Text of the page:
PCS 100: First Commencement: 1916

First Commencement


Theatre Community Turns Out in Support
Although founded in 1914, it wasn't until June 8, 1916 that  PCS graduated its first senior class.  The Princess Theatre (photo,below) on West 39th Street was donated for the occasion.  The theatre was jointly owned by four parties including the pioneering theatrical agent Elisabeth Marbury.   Miss Marbury had done much in her own right to make it possible for women to pursue careers in the theatre and to legitimize the theatrical profession for both men and women.  Her clients included Oscar Wilde, George Bernard Shaw, Jerome Kern and Cole Porter.   It is tempting to wonder if it was she who made the theatre available to the school.

John Drew, one of the most distinguished actors of the day, was an honored guest and addressed the audience.  Elected lifetime president of The Players Club, he headed the notable acting family, and was uncle to John, Ethel and Lionel Barrymore and great-great uncle to Drew Barrymore.   Educator and author John J. Chapman joined Drew on the platform and also spoke.  Leading lady  Elsie Ferguson presented diplomas to the four graduates: three girls and one boy.   The invocation was read by David H. Greer, Episcopal Bishop of New York, member of the PCS Advisory Board and father of PCS co-founder Jean Greer Robinson.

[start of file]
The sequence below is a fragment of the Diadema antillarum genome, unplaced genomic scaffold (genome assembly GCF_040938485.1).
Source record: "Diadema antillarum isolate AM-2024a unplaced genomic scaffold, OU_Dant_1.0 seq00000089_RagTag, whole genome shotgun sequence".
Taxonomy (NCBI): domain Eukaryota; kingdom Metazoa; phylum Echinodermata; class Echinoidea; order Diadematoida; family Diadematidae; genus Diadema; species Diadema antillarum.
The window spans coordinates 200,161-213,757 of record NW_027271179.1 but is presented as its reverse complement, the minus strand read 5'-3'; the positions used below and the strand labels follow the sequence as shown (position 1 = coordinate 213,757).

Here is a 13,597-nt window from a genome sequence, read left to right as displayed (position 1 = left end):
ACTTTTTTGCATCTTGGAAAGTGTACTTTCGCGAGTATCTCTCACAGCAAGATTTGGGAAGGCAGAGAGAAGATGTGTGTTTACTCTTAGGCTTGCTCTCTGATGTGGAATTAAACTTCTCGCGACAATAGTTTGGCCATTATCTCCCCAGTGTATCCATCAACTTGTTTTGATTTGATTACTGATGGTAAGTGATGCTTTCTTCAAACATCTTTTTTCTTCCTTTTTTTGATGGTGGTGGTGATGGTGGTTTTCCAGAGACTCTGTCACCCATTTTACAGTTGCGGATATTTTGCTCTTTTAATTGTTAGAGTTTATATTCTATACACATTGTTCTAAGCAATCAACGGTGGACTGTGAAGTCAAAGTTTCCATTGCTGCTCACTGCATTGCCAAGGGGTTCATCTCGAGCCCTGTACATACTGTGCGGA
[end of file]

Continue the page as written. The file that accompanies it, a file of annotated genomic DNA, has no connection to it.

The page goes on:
As a member of the Class of 1917 recalled the event at his own graduation the following year, "this closing exercise was different from that of last year as we now had four graduates.  The graduation exercises was one of the most important events of the school history.   The graduates had their respective compositions which they recited. The remainder of the school sang, while the smaller class danced Greek dances.  After graduation, we realized we had to part with four of our dearest classmates."

Several newspapers covered the event which, in spite of the rain, drew a packed audience, mostly from the theatrical profession.  As reported in one of the papers, Georgie Price, one of the graduates, read a composition entitled "The Child on the Stage" in which he wrote, "of his visiting the Rockies, the Grand Canyon and California in his vaudeville tours, and said this was a better way to learn geography than in school."   - John Tucker